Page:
There are posts in the works, I promise. For real this time. Posts that will get you excited for cyclocross, posts that will make you go "awww, how cute!", and even posts that will make you say "wow. Don's a nerd. eww"

Just not yet.

Monday, May 18, 2009

Written for, and omitted from, an application for a post-doc position

I have spent years imagining the features of my ideal academic environment, just as little girls plan out the details of their distant-future weddings.

Sunday, May 17, 2009


Diagnose this:

In the past 4 years, I have owned four pairs of Crankbrothers pedals. Two Eggbeaters, two Quattros. None of those pairs are still usable, because all four Left pedals are all loosey-goosey. Only one of the Right pedals is similarly worn. It is the Left pedals that are chattery, like the bearings are loose.

For what it's worth, I am a righty. However, I trackstand with my left foot forward, I start races with my left foot clipped in, and I unclip the right foot when I stop at a traffic light. I don't have a particular tendency to crash on one side over the other, but I have yet to crash horrifically - spectacularly, yes, but not horrifically.

Why are my left pedals dying?

My legs have felt poopy ever since Granogue. In part, I blame the latest pedal failure, because it bothered my left knee and definitely probably maybe changed the way I pedal. Mostly the problem is rooted in my inability to ride consistently.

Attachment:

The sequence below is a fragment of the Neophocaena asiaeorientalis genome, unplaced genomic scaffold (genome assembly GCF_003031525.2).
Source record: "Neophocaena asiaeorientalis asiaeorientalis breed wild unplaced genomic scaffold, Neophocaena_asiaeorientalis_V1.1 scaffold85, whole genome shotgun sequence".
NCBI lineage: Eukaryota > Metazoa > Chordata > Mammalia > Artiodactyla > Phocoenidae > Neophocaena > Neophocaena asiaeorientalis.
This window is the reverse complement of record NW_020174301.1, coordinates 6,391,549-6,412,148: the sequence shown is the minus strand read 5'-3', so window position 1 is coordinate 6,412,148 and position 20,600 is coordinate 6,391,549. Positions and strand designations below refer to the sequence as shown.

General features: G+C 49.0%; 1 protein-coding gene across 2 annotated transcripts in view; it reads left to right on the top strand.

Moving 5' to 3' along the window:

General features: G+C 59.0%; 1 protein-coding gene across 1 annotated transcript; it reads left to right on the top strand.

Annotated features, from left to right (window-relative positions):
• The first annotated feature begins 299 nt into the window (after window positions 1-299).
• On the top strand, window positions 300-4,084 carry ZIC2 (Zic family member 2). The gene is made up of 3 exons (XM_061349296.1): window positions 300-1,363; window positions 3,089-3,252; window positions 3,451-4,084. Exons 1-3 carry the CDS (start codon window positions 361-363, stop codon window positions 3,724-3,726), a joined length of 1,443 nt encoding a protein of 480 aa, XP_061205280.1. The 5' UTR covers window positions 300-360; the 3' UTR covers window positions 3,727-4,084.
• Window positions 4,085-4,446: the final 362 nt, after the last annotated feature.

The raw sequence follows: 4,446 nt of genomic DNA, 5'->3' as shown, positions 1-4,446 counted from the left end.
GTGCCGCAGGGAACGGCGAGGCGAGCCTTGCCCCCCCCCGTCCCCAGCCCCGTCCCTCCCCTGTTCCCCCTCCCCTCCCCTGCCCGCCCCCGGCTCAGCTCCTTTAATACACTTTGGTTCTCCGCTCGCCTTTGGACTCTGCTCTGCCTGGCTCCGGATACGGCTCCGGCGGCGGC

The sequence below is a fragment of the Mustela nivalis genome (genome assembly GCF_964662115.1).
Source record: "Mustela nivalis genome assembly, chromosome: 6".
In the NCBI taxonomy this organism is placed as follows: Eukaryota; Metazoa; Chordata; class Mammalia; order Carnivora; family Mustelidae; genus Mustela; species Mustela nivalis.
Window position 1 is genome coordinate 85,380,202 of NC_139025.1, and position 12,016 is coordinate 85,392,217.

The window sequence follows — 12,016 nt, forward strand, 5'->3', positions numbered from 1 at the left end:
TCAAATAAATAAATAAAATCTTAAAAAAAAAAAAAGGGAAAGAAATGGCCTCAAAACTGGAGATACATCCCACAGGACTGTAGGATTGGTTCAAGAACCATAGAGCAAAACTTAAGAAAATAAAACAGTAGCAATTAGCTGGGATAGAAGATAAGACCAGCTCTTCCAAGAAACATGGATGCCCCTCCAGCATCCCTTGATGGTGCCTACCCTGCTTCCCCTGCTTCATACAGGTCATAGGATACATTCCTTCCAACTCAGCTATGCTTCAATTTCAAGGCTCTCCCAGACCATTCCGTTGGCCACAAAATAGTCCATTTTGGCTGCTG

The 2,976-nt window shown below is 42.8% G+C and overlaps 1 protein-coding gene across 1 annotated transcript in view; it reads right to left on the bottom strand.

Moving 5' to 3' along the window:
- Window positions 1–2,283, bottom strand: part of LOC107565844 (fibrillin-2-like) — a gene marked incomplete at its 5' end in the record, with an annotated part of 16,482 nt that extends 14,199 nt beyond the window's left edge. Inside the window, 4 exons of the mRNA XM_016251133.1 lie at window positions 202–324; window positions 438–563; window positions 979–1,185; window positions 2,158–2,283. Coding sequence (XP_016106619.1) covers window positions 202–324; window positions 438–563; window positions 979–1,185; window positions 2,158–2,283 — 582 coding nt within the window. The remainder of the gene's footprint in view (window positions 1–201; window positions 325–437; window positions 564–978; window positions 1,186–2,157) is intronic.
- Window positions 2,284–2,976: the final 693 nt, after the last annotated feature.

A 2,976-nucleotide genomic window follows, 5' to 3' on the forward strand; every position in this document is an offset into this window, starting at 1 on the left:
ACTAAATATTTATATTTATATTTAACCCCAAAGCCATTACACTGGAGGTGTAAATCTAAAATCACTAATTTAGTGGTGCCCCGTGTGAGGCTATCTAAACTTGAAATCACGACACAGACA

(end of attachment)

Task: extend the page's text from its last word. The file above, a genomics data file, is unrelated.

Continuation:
Ben Swift, who's having a breakthrough race in Italy, said in an interview that he starts and ends each ride with five 30-sec sprints. Given my embarrassing lack of top-end speed, and especially given the "only crits ever" race scene in these parts, it seems like a good idea to add this to my utterly unstructed training regimen. After four training rides with this addition... my legs feel poopy. But that's been going on for weeks.

Yesterday, my legs felt poopy. For dinner, I tried a new (new to me) recipe: bacon-wrapped chicken. Today, my legs felt poopy. Clearly, bacon-wrapped chicken has, at the very least, no adverse effect on my riding.

No good experiment has a sample size of 1. Therefore, I will strive to have bacon-wrapped chicken as often as possible. For science.

(The secret is brown sugar)

Saturday, May 16, 2009


It's not that I don't have a moral compass. I do. Right is right and wrong is wrong, and ne'er the 'twain shall meet. It's just that... good is good, but bad can be great.

I'll stick to good, fine. But I'll do it as an alter ego. You see, your beloved NinjaDon is just actually a cover, distracting you from a prolific, notorious evil-doer.

It's not easy being a doer of evil. People tend to frown upon your life-choices. They look down their noses at your calamitous intent and judge you, harshly. Still, I am what I am.

I'll take Dr. Horrible over Captain Hammer any day. I'll pledge allegiance to The Mighty Monarch before Dr. Venture, too. Hell, I'll even back Gob before Michael.

This week, while watching the season finale of Lost, I drew apalled stares from my fellow viewers with three simple words: "I like Ben".